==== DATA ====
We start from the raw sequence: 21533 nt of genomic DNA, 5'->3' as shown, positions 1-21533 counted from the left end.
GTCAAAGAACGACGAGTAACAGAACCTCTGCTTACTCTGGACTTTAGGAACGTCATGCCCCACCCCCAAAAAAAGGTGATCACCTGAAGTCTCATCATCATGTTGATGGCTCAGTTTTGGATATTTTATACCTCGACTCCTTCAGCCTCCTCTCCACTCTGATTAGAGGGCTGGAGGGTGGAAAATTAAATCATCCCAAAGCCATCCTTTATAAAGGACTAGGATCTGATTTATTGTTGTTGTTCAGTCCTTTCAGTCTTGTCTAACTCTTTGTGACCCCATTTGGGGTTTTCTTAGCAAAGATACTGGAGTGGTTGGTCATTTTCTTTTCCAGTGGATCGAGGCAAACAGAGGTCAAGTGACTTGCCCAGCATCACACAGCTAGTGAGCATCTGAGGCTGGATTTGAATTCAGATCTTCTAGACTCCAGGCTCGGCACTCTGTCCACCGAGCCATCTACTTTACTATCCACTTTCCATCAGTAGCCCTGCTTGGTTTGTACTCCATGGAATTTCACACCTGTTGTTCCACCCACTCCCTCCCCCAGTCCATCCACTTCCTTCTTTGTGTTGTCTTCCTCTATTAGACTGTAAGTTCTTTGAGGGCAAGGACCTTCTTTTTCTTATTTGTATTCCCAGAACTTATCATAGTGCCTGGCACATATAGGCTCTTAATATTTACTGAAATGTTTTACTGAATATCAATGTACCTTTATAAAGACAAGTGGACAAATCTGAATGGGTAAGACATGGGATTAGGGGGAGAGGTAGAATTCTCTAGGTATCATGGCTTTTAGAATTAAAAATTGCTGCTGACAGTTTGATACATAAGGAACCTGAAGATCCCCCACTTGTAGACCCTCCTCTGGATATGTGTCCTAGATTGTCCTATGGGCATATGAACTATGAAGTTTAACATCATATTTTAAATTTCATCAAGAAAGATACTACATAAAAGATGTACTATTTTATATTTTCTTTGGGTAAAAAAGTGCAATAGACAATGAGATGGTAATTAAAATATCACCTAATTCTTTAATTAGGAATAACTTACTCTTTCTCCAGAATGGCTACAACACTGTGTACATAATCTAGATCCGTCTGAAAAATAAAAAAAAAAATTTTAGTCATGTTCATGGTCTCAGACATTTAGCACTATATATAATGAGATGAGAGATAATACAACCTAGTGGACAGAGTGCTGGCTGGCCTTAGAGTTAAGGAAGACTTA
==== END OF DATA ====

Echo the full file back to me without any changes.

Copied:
We start from the raw sequence: 21533 nt of genomic DNA, 5'->3' as shown, positions 1-21533 counted from the left end.
GTCAAAGAACGACGAGTAACAGAACCTCTGCTTACTCTGGACTTTAGGAACGTCATGCCCCACCCCCAAAAAAAGGTGATCACCTGAAGTCTCATCATCATGTTGATGGCTCAGTTTTGGATATTTTATACCTCGACTCCTTCAGCCTCCTCTCCACTCTGATTAGAGGGCTGGAGGGTGGAAAATTAAATCATCCCAAAGCCATCCTTTATAAAGGACTAGGATCTGATTTATTGTTGTTGTTCAGTCCTTTCAGTCTTGTCTAACTCTTTGTGACCCCATTTGGGGTTTTCTTAGCAAAGATACTGGAGTGGTTGGTCATTTTCTTTTCCAGTGGATCGAGGCAAACAGAGGTCAAGTGACTTGCCCAGCATCACACAGCTAGTGAGCATCTGAGGCTGGATTTGAATTCAGATCTTCTAGACTCCAGGCTCGGCACTCTGTCCACCGAGCCATCTACTTTACTATCCACTTTCCATCAGTAGCCCTGCTTGGTTTGTACTCCATGGAATTTCACACCTGTTGTTCCACCCACTCCCTCCCCCAGTCCATCCACTTCCTTCTTTGTGTTGTCTTCCTCTATTAGACTGTAAGTTCTTTGAGGGCAAGGACCTTCTTTTTCTTATTTGTATTCCCAGAACTTATCATAGTGCCTGGCACATATAGGCTCTTAATATTTACTGAAATGTTTTACTGAATATCAATGTACCTTTATAAAGACAAGTGGACAAATCTGAATGGGTAAGACATGGGATTAGGGGGAGAGGTAGAATTCTCTAGGTATCATGGCTTTTAGAATTAAAAATTGCTGCTGACAGTTTGATACATAAGGAACCTGAAGATCCCCCACTTGTAGACCCTCCTCTGGATATGTGTCCTAGATTGTCCTATGGGCATATGAACTATGAAGTTTAACATCATATTTTAAATTTCATCAAGAAAGATACTACATAAAAGATGTACTATTTTATATTTTCTTTGGGTAAAAAAGTGCAATAGACAATGAGATGGTAATTAAAATATCACCTAATTCTTTAATTAGGAATAACTTACTCTTTCTCCAGAATGGCTACAACACTGTGTACATAATCTAGATCCGTCTGAAAAATAAAAAAAAAAATTTTAGTCATGTTCATGGTCTCAGACATTTAGCACTATATATAATGAGATGAGAGATAATACAACCTAGTGGACAGAGTGCTGGCTGGCCTTAGAGTTAAGGAAGACTTA